Some items and photographs belonging to Turkish musicologist, folklore expert, educator and state artist Sadi Yaver Ataman are exhibited at the City History Museum in Safranbolu town of northern Karabük province. The town is famous for its historical buildings that include frame houses, mosques, inns, Turkish bathhouses, fountains and shrines and is listed among UNESCO World Heritage sites.
The district governorate of the town has created a corner in the City History Museum for Ataman, who has brought thousands of folk songs and melodies to Turkish culture through field research and performed folk songs with his baglama in the presence of Mustafa Kemal Atatürk, the founder of Turkish republic, twice. The musical cabinet, musical instruments, radios, phonographs and notebooks and folk song lyrics and awards of the artist have been placed in this section.
The visitors to the museum learn about the life of Ataman, who has produced nearly 40 works throughout his career, served in bringing folk dances to light and keeping them alive according to their original state, and wrote folklore and folk music articles of major encyclopedias.
In an interview with Anadolu Agency (AA), investigative writer Aytekin Aytekin said that Ataman is the son of one of the well-established families in Safranbolu and that he quit his medical education because of his interest in folklore.
Aytekin stated that Ataman internalized the folkloric values of all the provinces and districts of Turkey and was instrumental in transferring them to the present day, adding that he was a very valuable artist who served in many important institutions.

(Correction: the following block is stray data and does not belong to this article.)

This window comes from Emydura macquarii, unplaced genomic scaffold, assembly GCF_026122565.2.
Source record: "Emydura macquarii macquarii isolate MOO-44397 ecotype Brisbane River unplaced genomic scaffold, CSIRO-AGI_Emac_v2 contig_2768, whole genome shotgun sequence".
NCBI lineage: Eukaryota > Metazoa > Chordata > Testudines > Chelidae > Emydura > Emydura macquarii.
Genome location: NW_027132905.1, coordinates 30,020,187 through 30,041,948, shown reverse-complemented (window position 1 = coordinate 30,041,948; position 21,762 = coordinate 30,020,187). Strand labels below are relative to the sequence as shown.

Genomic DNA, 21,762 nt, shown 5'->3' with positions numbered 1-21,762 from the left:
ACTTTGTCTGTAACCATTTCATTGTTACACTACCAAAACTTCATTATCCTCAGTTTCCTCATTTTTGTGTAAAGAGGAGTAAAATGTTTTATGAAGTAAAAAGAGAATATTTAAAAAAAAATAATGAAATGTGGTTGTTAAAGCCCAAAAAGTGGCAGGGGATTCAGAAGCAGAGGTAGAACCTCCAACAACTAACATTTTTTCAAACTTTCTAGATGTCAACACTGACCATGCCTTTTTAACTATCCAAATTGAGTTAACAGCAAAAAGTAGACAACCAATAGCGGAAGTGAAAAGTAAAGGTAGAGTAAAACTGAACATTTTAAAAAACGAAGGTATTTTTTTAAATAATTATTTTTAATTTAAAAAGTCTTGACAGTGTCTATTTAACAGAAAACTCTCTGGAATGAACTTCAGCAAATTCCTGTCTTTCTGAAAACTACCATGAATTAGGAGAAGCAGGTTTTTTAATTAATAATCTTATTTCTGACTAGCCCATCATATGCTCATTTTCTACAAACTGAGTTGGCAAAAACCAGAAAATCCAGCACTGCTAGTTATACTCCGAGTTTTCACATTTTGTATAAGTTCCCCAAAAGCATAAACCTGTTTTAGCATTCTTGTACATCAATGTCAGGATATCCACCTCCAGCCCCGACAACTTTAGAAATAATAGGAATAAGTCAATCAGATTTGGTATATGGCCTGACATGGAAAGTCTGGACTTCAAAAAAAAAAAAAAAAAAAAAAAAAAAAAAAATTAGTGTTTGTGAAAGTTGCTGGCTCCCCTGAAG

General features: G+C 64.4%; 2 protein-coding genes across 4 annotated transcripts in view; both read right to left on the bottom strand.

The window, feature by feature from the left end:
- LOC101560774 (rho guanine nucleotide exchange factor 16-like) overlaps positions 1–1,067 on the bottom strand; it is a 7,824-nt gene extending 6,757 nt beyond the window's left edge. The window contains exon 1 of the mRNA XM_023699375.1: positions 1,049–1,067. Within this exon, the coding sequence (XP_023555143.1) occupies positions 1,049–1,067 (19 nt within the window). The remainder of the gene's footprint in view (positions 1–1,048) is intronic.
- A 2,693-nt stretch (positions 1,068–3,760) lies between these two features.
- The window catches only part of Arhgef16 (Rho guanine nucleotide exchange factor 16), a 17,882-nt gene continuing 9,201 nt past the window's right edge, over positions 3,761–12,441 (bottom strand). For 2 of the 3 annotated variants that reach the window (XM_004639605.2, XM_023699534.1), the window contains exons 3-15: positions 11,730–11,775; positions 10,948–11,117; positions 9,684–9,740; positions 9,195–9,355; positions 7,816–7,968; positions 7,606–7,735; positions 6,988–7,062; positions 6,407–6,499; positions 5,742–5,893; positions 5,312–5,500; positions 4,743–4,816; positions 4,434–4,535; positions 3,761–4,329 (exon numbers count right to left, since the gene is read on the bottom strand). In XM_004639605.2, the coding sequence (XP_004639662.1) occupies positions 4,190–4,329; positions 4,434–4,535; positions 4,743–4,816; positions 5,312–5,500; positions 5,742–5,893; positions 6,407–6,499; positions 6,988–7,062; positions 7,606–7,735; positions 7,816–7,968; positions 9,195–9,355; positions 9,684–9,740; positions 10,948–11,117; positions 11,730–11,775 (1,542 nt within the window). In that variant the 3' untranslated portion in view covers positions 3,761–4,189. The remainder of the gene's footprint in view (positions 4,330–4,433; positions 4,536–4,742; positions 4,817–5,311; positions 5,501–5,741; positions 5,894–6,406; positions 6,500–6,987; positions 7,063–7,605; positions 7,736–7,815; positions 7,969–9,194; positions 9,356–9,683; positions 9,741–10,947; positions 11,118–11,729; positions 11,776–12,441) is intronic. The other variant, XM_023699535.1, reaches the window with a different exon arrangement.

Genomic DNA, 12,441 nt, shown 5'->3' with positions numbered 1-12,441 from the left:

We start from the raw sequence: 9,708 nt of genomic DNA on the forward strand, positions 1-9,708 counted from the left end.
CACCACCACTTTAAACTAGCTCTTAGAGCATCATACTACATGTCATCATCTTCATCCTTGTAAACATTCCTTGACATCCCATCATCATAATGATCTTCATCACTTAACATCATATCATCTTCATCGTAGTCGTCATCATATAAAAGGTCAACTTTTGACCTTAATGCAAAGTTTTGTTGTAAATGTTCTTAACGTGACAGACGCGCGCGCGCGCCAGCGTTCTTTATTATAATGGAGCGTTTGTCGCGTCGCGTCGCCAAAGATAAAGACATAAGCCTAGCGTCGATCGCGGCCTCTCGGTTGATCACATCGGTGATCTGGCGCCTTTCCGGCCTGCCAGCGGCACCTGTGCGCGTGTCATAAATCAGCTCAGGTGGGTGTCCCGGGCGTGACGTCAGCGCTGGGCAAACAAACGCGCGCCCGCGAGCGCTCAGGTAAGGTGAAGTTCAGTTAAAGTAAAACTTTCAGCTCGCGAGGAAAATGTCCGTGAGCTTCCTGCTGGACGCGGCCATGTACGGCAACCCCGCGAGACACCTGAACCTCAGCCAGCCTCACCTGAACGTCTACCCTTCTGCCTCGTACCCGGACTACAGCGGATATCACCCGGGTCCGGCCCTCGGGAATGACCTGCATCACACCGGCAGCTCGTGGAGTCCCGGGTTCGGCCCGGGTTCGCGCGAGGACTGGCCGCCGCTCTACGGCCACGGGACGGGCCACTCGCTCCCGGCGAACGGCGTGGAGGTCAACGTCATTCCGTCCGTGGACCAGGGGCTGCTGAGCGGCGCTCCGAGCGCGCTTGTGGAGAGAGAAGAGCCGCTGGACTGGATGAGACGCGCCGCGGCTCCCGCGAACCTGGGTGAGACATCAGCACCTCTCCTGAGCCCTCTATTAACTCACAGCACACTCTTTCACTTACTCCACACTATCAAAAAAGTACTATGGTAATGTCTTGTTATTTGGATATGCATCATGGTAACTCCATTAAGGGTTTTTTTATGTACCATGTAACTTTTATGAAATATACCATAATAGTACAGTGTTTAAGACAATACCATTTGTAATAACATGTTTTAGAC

Recalling that Ataman was awarded the title of “state artist” for his services to the country, Aytekin said that the artist passed away in 1994. “A portrait of Sadi Yaver was placed in the City History Museum in Safranbolu as a sign of loyalty so as not to forget what he added to the regional and national folklore. Later, his family donated his music table and other materials to the museum,” he noted.
Ataman was born on April 23, 1906, in Ioannina in Greece, where his father was an officer. After completing his primary and secondary education in Safranbolu and high school in Istanbul, he got to the Faculty of Dentistry of Istanbul University. However, due to his passion for music, he quit school and entered the Istanbul Conservatory, which was called Daru’l-Elhan back then. Ataman took lessons from historian and poet Mehmet Fuad Köprülü during his education and graduated from there in 1930.
Ataman entered government service as a music teacher from 1930-1931 but resigned from his post in 1938. He also served as the manager of Ankara Radio Folk Music broadcasts between 1938 and 1940. He was elected mayor of Karabük in 1940 as an independent candidate and also served as president of Karabük People’s House.
Ataman wrote about 1,000 articles and newspaper serials as well as articles on folklore and folk music in encyclopedias such as the Visual Encyclopedia of Turkey and the Colorful Great Encyclopedia of Turkey. He attended the National and International Folklore and Turkology Congresses and presented communique in symposiums, panels and seminars.
Ataman, the father of four who was awarded the title of “state artist” by the Ministry of Culture and Tourism in 1991, died on Dec. 10, 1994, in Istanbul at the age of 88. He was buried in his beloved hometown of Safranbolu on Dec. 11, 1994.